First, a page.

Crocheting for Fun, Relaxation, and…Anger Management! Q&A with Andrea Lemire, Education Coordinator of Lion Brand Yard Studio in New York City
Howcast: You teach people how to crochet every day as part of your job at Lion Brand Yard Studio. What was it like to do it in front of a camera?
Andrea Lemire: I was more nervous than I expected to be. I decided to start off with “What is Crochet?” and quickly realized that it wasn’t going to be easy to explain in 3 minutes what I usually teach in a 2- to 4-hour class! Patty (Lyons, studio director) gave me a hug and told me to just be myself, and then it got easier.
Howcast: When did you start crocheting?
AL: I was 4 years old when a great aunt taught me. Of course, I only knew how to start, not how to finish, so for several years I just made never-ending scarves. My mom is a professional seamstress and she taught me how to sew, but crocheting interested me more. What I love about crocheting — and knitting, which I also do — is that you are actually creating the fabric.
Howcast: What’s it like teaching people how to crochet?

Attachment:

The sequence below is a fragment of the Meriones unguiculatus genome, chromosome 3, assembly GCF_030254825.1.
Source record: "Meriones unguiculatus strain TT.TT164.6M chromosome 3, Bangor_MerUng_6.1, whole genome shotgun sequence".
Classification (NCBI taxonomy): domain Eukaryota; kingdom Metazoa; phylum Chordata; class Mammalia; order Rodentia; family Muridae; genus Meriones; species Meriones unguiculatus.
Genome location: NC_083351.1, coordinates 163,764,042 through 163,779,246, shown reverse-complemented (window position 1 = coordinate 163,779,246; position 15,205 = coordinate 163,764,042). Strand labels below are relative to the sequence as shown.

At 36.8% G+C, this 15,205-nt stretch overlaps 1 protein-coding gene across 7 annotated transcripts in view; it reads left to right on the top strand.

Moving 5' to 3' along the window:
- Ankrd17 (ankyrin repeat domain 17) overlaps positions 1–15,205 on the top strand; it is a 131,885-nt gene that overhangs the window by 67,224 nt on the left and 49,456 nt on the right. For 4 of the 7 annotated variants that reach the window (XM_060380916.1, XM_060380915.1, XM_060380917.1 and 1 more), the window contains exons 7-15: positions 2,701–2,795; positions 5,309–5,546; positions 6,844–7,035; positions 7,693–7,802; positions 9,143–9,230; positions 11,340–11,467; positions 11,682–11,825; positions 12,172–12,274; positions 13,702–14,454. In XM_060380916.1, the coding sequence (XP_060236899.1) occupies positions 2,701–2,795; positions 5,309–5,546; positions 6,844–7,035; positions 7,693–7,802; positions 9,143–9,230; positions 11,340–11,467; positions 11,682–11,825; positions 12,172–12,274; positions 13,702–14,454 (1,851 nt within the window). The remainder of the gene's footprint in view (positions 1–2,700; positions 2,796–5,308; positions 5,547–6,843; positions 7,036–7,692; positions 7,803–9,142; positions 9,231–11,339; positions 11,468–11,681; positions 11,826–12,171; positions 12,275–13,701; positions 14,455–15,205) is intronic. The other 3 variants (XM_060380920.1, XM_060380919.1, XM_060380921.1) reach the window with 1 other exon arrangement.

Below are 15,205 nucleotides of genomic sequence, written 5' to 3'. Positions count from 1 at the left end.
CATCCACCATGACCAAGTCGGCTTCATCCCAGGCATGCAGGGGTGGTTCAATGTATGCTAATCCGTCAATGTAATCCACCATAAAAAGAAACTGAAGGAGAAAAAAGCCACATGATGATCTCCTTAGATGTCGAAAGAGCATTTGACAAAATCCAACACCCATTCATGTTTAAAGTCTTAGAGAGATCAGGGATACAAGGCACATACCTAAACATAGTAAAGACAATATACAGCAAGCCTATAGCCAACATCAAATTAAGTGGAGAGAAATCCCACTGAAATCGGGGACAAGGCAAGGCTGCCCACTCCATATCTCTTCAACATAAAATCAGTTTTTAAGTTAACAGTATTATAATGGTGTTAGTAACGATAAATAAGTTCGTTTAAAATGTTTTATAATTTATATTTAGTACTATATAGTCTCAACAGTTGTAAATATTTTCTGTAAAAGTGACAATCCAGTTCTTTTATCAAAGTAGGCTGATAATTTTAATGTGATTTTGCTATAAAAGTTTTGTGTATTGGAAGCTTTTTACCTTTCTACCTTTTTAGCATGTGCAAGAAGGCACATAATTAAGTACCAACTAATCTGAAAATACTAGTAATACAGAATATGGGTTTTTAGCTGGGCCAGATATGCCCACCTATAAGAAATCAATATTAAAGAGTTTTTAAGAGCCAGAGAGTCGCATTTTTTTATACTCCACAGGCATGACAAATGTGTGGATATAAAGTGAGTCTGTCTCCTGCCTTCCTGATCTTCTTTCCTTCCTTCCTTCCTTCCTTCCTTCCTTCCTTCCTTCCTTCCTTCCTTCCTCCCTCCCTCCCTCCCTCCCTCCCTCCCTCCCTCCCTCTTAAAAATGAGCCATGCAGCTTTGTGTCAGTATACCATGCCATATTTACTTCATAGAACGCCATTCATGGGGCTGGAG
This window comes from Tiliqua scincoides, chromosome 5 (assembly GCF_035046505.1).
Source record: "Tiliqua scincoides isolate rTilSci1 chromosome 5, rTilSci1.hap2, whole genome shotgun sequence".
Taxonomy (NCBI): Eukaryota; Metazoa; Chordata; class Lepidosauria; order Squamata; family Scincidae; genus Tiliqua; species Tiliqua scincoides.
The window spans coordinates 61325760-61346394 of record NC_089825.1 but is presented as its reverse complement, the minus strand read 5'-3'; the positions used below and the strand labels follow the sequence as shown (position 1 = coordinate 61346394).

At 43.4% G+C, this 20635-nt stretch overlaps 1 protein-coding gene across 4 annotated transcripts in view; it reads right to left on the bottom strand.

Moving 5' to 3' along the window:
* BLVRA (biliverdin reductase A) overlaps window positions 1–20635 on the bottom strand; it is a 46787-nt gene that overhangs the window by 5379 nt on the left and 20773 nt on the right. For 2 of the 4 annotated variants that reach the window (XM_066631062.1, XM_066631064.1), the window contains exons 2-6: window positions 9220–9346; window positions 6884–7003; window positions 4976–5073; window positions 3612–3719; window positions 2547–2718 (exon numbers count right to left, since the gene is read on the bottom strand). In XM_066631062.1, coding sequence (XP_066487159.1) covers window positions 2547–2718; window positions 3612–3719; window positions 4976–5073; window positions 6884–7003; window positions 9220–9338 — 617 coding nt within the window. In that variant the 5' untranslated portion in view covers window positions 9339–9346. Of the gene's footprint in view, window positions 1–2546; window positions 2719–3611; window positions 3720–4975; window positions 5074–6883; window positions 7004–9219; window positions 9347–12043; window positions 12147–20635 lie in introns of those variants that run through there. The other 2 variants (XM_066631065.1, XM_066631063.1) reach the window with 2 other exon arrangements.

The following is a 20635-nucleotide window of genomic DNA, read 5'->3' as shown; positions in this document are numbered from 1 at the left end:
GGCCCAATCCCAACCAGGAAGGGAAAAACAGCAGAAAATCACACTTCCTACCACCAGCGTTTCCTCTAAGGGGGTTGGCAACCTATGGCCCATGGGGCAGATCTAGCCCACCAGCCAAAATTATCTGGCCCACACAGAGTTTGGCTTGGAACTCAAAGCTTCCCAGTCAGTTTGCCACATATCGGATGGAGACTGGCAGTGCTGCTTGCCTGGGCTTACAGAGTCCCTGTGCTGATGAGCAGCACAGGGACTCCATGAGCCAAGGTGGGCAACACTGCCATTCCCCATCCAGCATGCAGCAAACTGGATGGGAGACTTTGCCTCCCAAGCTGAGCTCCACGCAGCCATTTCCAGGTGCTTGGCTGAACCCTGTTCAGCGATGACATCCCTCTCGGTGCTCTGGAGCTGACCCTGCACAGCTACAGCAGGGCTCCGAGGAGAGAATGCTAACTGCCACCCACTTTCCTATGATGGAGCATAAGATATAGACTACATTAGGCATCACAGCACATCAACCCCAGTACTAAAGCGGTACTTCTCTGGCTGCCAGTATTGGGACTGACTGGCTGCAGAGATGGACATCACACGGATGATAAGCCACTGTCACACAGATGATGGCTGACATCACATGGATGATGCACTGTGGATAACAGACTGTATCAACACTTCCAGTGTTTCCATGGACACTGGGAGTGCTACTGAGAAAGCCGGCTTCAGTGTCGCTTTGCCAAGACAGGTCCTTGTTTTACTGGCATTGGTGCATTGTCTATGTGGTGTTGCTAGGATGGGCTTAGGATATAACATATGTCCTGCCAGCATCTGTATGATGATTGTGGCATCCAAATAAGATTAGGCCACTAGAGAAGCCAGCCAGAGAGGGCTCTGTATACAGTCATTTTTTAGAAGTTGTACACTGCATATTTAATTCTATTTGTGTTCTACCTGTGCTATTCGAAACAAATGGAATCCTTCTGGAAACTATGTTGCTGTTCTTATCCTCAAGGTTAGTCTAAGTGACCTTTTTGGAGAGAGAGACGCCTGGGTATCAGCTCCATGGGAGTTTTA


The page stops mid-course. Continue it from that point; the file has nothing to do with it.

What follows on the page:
AL: It’s a little daunting for adults to learn; in a beginner class, they spend the entire first hour just learning how to hold the yarn and get their hands comfortable with the crochet hook. It takes 2 weeks for hands to learn new finite motions; I tell my students that if they can stick with it that long, they’ll be rewarded.
Howcast: I’ve read that both knitting and crocheting reduce stress by lowering heart rate and pressure. Do you find it relaxing?
AL: Yes! It’s incredibly meditative and soothing, and I think a lot of people are taking it up for that very reason. In fact, someone once told me that her therapist suggested she take up crocheting to get her anger management issues in check!
Howcast: Any funny moments on the shoot?
AL: The Howcast producer, Ben, walked in wearing a crocheted hat and told me he’d made it himself. Later, when I was explaining how to work your first row in the turning video, he said, “I’ve been doing that wrong the whole time!” And I said, “Uh, yeah. I know. I could tell by your hat. I didn’t want to say anything because you were so proud of it.”
-Rosemarie L., Senior Writer